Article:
We would miss one of the unique and most readily available natural strengths of this campus if we did not build upon this breadth of experience, upon the foundation of genuine love for peoples with whom both students and faculty have lived, and labored, and spoken in their language. We must now build a university superstructure in which we better understand the history, culture, and institutions of these people and by which BYU will move into the forefront of the world as an informed facilitator of international understanding, communications, and peace.

A University Commitment

by Jeffrey R. Holland, BYU’s president
1 October 1985

It is a thrill for me as president of the university to extend a special greeting to all of you. We are especially grateful to the Kennedy family. The history of the center and its work and our conversations with David and Lenora and their family go back a good while. Their financial generosity, and the financial generosity of many of you, as their friends and as friends of BYU, have finally made this physical setting for an already important academic function on this campus a reality. We are delighted to have everyone here, especially the VIPs who have been introduced. We suggest that all of you, for your warm and wonderful support of BYU, are VIPs.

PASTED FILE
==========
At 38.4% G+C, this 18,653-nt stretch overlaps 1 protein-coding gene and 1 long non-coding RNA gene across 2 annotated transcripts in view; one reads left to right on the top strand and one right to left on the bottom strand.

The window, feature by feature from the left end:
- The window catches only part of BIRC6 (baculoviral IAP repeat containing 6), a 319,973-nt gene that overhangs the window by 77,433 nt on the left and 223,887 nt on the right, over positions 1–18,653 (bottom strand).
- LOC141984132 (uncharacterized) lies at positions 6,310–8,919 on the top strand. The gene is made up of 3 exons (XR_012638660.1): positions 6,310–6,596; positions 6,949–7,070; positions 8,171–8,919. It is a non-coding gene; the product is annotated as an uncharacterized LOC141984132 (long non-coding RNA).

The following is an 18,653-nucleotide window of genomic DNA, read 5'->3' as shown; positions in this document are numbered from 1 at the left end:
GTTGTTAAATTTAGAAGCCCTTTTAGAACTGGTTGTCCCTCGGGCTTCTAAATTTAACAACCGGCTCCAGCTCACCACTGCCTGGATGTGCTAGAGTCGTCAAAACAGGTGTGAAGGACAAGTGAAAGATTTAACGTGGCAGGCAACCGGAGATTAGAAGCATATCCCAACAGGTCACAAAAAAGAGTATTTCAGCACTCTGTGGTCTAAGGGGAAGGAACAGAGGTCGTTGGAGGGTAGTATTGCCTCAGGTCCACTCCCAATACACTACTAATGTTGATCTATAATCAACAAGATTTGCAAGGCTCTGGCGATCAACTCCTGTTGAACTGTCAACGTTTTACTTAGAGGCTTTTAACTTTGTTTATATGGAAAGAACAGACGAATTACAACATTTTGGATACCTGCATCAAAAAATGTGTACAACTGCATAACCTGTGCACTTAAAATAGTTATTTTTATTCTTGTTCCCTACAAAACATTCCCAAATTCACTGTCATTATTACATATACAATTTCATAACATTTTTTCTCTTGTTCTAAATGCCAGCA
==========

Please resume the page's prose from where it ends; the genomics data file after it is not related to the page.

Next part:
When I became president of the university, now half a dozen years ago, it seemed to me that it was incumbent upon us in some increasing state of maturity, to choose what we could do and to do that well. I did not think we could do everything. We have a fixed number of resources, and only so many people, buildings, and dollars. It just seemed very important to progressively and increasingly choose, refine, magnify, and capitalize on natural abilities and strengths, things that BYU could do well. Some things any university has to do. Some things Brigham Young University has to do, largely because of our religious heritage and our Latter-day Saint sponsorship. Then moving outside that, there are some things that a good university could do, maybe should do, if it can find a way to do them.

One of the things that I thought we ought to do, and certainly there were many before my arrival on campus who also thought so, was to capitalize on what may be the most unique international and cross-cultural strength in an undergraduate population at any university, I think, maybe on this planet. I hope that is not hyperbole; I think it is true.